Sunday, May 03, 2009
A Minyan Moment
היום ארבעה ועשרים יומים שהם שלשה שבועות ושלשה יומים לעמר
Today is the twenty-fourth day of the omer - three weeks and three days
A day of compassion in a week of endurance
This morning, as is often the case, Jackie brought her two little boys, Aaron and Joshua, to minyan. We (the minyan) first met Jackie when she came to say kaddish for her father about 6 years ago. Her father died a couple of weeks before Aaron was born, and he became a minyan regular as Jackie brought him with her during that year. The whole family, including Craig, Jackie's husband, and of course Joshua when he arrived 3(or is it 4?) years ago, have become an integral part of our Beth Sholom community. Jackie lost her mother 11 months ago, and has been saying kaddish once again, this time often with both boys in tow.
This morning, while Aaron was in the meeting room, probably telling Addison, one of our facility caretakers, some of his newly learned and/or created jokes, Joshua came in to the chapel. He stood on the bench in the back next to his mom and began to focus on the stained glass windows that form the wall in that part of the chapel. There are two vertical banners with some sort of letters, possibly some version of Cyrillic text. (If you click on the photo on the right--taken this past February--you'll see that pane on the right side of the frame.)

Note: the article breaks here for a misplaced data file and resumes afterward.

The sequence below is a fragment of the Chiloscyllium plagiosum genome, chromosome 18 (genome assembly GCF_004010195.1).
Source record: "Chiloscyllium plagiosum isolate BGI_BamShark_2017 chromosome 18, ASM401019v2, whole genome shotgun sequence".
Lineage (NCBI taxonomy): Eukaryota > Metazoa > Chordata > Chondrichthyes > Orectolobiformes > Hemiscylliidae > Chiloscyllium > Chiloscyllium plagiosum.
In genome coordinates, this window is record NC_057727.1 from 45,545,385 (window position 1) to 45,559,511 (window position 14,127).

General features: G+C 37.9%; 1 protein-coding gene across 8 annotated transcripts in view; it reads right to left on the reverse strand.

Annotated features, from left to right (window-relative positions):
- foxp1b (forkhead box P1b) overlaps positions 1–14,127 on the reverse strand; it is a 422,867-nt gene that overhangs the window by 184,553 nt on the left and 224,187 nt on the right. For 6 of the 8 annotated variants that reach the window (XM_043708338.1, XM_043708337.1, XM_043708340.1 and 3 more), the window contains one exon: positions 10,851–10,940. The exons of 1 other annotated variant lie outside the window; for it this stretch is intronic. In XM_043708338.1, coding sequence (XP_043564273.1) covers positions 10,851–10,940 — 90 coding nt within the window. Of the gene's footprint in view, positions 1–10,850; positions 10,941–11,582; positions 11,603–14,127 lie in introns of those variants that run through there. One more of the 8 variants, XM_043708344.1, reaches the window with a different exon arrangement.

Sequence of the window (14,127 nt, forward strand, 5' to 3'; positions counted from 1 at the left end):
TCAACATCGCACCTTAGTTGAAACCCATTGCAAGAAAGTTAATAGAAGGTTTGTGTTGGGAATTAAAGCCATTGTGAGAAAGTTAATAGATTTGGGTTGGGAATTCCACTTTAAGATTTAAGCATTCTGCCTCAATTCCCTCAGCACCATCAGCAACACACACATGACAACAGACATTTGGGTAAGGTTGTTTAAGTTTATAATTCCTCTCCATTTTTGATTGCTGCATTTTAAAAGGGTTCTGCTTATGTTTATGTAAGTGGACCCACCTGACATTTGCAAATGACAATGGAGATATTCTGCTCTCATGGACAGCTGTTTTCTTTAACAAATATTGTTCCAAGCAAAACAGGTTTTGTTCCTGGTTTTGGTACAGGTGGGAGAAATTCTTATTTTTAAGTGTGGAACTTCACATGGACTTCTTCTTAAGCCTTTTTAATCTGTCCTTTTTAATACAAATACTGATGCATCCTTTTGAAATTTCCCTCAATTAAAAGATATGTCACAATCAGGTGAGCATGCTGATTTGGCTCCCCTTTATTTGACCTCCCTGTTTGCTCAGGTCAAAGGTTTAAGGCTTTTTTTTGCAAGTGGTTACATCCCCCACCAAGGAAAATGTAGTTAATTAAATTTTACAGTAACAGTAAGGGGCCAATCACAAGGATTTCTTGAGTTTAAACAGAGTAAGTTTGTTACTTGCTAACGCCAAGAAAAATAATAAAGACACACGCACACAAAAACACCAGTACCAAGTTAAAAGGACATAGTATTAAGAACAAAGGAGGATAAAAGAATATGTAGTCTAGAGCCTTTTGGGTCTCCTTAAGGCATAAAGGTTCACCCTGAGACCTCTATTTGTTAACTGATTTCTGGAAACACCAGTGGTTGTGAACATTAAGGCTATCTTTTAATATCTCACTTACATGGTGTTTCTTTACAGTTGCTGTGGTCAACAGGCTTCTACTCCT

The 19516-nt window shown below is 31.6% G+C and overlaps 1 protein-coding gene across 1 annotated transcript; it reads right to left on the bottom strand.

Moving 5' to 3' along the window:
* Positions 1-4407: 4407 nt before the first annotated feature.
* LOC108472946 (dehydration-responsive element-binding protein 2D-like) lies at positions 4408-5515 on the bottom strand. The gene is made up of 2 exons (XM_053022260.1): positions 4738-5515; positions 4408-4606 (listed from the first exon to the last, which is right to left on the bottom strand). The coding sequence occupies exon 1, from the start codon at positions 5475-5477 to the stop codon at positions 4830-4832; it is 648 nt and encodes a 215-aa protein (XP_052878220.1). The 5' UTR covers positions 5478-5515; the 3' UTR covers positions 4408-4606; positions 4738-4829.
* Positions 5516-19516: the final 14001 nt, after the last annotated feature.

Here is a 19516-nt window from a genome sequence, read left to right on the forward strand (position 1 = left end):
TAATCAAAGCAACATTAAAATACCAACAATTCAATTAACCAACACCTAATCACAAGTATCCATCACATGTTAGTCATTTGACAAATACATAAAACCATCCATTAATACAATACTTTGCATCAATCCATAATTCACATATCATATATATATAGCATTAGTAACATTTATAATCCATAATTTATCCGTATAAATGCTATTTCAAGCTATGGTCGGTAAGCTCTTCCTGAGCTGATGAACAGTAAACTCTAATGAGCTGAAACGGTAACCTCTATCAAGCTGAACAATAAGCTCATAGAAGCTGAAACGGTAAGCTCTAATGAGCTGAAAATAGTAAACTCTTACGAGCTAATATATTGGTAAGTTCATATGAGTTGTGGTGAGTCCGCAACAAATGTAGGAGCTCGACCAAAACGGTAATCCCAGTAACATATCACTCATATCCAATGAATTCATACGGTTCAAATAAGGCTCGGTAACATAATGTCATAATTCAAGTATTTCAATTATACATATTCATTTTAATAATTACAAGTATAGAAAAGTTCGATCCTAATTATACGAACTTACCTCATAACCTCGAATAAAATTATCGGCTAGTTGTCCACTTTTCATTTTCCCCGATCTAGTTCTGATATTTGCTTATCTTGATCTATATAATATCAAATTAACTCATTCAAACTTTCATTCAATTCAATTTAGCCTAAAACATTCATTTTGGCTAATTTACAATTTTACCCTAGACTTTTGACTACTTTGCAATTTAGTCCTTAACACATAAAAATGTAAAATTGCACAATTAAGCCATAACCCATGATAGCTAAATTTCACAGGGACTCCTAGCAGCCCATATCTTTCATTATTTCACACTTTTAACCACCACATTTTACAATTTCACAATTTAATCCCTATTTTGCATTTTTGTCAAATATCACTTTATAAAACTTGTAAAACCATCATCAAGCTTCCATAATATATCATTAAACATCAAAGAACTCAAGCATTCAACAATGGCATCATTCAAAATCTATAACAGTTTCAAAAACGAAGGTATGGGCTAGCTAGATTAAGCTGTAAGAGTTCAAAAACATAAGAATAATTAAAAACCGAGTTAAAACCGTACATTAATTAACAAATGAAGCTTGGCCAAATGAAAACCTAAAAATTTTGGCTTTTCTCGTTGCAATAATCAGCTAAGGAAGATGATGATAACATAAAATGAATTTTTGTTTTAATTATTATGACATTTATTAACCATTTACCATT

Joshua recognized the "squiggles" as letters, and when we were at the part of the service where we pray quietly to ourselves, he began to sing the alphabet song in his sweet, little boy voice.
It was one of those classic minyan moments that will live in the annuls of Beth Sholom history. We all smiled, and before we finished up, I shared with the group the Hasidic story of the child who comes to synagogue with his dad. He wants to join in the prayers, but doesn't know the words. All he knows of Hebrew is the Aleph-Bet, and so he recites that. His father is embarrassed, apologizes to the rabbi for his son's ignorance. But the rabbi, understanding what was coming from the young boy's soul, reassured the parent: "Don't worry, God will take the letters and arrange them into to the prayers that come from your boy's heart."
Many of us felt that Joshua was doing his own davening, saying his prayers, and we were glad he could share them with us. And we need to remember that we all have the capacity to say our prayers, have those conversations with God, with the Transcendent, with that Universal Spirit. As long as the words come from our hearts, they will be heard.